The increasing popularity of medical marijuana has made many researchers and consumers to create a link between cannabidiol (CBD) and psychosis. New studies have debunked earlier studies that the chronic consumption of marijuana could lead to psychiatric disorders, in a condition known as cannabis-induced psychosis (CIP). New studies have instead indicated that CBD, which is one of the major compounds found in medical marijuana have powerful anti-psychotic properties.
For us to effectively understand the anti-psychotic functions of the CBD, we must first of all have a clear understanding of what psychosis is. Psychosis is a mental condition in which sufferers tend to lose touch of reality to the extent that they start seeing, hearing as well as believing things that are not real. People with psychosis usually have delusions, implying that they hold on to untrue or strange beliefs. Most often, people suffering from psychosis also have bouts of hallucinations, which makes it possible for them to imagine or hear something that does not actually exist.
It is worthy to note that psychosis is merely a symptom and not a disease on its own. The condition is typically caused by mental or physical abuse, substance abuse, extreme stress as well as trauma. Even though psychosis is more common in older people, young people can also develop it and that explains why doctors have not fully understood this condition.
People with psychosis often have a difficult time getting through the day since it is associated with other problems such as depression, anxiety as well as sleep disorders. Typically, there are warning signs leading to psychosis and for most people, they often start acting differently. For instance, some people could start isolating themselves from others, meanwhile other individuals could start performing poorly at work or in school. Psychosis is normally treated with anti-psychotic drugs and sometimes, doctors may recommend Coordinated Specialty Care (CSC).
The evidences of the anti-psychotic properties of CBD, have made many researchers, clinicians and consumers to explore it as an alternative treatment of psychosis. As early as 1982, a study was carried out on the antipsychotic effects of cannabidiol. The findings of this study revealed that THC binds incredibly well with the CB1 receptors within the endocannabinoid system of the body whereas CBD does not. As a matter of fact, detailed findings revealed that THC activates CB1 receptors by mimicking anandamide, while CBD prevents THC from acting in this way. This assertion simply implies that the CB1 receptor is not suppressed but rather, it instead regulates the effect of the THC. Thus, based on the findings of this study, it can be argued that CBD behaves, in pre-clinical and clinical studies, as a powerful anti-psychotic that can improve psychotic symptoms greatly without altering motor functions.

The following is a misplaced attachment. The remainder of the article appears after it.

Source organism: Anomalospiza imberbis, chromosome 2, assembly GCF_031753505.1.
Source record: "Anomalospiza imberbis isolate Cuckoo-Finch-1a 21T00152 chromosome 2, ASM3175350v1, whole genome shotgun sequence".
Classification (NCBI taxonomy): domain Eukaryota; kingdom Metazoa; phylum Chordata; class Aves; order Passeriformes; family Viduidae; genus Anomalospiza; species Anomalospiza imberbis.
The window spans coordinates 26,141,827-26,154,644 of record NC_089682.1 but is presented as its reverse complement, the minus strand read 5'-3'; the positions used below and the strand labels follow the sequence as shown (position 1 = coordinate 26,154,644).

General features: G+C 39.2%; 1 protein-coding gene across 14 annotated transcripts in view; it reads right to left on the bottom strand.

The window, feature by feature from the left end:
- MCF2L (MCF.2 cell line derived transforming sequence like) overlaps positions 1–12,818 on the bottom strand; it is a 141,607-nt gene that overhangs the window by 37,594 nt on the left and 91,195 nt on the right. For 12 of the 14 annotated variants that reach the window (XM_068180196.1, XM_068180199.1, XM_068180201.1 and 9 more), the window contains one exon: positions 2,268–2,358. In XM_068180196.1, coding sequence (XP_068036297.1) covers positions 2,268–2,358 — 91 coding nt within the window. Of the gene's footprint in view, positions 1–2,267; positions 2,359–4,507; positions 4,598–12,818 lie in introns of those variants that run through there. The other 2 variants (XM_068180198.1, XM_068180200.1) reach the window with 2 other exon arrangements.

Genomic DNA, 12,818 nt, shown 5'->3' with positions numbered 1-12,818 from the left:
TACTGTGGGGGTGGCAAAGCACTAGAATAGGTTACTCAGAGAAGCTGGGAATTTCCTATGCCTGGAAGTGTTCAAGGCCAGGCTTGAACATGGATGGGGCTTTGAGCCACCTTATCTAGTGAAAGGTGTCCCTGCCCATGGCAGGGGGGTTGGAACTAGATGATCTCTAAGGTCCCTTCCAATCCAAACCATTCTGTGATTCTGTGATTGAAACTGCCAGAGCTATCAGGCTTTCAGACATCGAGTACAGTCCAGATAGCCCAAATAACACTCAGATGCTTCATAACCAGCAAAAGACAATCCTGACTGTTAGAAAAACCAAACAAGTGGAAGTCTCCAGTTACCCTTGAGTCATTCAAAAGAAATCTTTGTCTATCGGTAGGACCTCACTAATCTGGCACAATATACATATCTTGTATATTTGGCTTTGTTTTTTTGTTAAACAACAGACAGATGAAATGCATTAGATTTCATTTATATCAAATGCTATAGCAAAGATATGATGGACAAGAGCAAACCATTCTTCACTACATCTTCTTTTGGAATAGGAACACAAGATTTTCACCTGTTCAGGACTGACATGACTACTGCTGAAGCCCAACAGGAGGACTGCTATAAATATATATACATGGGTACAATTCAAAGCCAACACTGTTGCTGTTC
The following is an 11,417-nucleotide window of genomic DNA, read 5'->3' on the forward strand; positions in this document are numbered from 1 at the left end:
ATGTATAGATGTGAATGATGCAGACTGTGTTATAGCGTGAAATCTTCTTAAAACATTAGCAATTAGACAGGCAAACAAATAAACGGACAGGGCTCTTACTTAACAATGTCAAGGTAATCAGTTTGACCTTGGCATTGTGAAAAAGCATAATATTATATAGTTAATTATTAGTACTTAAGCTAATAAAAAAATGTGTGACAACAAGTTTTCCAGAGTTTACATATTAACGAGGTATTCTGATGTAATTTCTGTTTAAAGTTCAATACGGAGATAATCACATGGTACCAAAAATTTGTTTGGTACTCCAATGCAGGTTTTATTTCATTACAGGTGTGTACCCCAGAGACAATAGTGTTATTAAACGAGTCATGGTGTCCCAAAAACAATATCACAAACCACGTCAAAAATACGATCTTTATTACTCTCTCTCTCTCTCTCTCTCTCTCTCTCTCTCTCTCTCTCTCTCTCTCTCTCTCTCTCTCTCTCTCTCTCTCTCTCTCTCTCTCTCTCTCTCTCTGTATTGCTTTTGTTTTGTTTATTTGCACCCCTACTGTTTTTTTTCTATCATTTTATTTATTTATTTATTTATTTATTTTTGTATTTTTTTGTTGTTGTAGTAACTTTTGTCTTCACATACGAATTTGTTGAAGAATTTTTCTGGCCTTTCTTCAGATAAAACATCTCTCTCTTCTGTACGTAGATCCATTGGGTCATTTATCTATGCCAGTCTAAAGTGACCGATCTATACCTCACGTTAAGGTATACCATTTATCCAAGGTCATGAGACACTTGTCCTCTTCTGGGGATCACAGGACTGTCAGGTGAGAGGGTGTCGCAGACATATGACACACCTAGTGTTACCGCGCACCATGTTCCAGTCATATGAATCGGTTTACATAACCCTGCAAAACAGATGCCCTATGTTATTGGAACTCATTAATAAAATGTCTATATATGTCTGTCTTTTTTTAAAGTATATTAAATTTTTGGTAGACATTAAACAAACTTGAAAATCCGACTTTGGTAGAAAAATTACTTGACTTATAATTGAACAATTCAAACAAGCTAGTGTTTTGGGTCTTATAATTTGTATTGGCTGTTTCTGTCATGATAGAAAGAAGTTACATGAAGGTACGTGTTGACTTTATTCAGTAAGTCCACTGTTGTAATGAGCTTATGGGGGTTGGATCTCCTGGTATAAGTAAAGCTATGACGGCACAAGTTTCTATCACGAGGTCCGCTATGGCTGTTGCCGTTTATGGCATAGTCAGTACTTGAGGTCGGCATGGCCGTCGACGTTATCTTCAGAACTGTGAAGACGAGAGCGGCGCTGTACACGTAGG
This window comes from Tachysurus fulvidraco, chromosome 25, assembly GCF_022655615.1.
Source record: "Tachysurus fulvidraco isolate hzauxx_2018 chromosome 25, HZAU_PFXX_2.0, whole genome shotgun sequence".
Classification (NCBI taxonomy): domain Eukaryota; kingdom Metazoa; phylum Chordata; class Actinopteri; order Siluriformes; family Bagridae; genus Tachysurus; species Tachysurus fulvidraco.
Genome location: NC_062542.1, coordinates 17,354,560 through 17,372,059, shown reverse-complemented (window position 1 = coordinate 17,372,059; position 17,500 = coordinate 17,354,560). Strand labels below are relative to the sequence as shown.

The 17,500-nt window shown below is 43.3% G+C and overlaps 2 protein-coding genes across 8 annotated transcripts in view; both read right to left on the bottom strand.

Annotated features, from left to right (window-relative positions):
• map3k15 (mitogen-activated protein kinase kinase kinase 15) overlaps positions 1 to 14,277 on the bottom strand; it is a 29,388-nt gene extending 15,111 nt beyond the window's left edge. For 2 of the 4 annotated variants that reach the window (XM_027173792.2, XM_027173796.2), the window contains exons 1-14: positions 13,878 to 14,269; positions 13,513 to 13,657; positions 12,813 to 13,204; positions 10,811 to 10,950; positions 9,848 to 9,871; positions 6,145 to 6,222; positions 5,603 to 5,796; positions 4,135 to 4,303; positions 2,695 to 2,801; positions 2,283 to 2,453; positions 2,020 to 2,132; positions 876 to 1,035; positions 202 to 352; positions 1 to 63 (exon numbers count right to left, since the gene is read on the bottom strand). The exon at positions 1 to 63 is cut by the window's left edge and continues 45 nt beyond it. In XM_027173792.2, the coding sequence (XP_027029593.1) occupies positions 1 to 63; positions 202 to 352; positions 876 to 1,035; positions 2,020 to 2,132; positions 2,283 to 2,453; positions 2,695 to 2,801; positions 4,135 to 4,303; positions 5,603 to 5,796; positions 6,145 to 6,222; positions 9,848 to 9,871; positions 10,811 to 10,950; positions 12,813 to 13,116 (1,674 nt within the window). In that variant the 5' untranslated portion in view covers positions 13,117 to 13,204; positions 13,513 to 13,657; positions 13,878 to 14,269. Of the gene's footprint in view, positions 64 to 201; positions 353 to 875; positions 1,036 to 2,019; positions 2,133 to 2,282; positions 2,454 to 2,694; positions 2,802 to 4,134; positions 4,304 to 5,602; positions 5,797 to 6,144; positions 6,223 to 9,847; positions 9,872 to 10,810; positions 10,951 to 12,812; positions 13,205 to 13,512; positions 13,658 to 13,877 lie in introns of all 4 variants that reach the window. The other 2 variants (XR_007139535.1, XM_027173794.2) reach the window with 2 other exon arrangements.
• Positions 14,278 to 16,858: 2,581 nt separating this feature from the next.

According to a study that was conducted by researchers at King’s College London and published in the journal JAMA Psychiatry, CBD is a powerful anti-psychotic. This study was carried out on 33 individuals at high clinical risk of psychosis and 19 healthy control individuals. The findings from this study indicated that the administration of a single dose of cannabidiol (CBD), could help reduce psychotic symptoms. Of course, the findings of this study could lead to a rise of a new drug to replace the traditional drugs like Thorazine and Haldol, which have serious side effects even though they are effective in the treatment of psychosis.
During the study at King’s College London, 16 participants received a single oral dose of 600 mg of CBD whereas the other 17 received a placebo. The control participants on the other hand were not administered any drug. The researchers also used a functional magnetic resonance imaging (FMRI) to study all the participants, while simultaneously performing a verbal learning task that engaged all the three regions of the brain that have been proven to be involved in psychosis. The results from this study indicated that the participants who had received CBD had less severe abnormal brain activity as compared to those who received placebo. Besides, CBD was not associated with significant adverse side effects. Thus, based on the results, the scientists concluded that CBD can help restore brain activity to normal levels, without serious adverse side effects.
According to another study that was published in PMC in 2016, CBD treatments ameliorated social interaction behavior and cognition in rodents and rhesus monkeys. The authors of this study never also failed to report the fact that CBD had less side effects when compared to other traditional medications for the treatment of psychosis. Of course, there is also a need for more clinical evidence to not only substantiate the current findings, but to equally investigate the long term efficacy as well as safety in larger cohorts.
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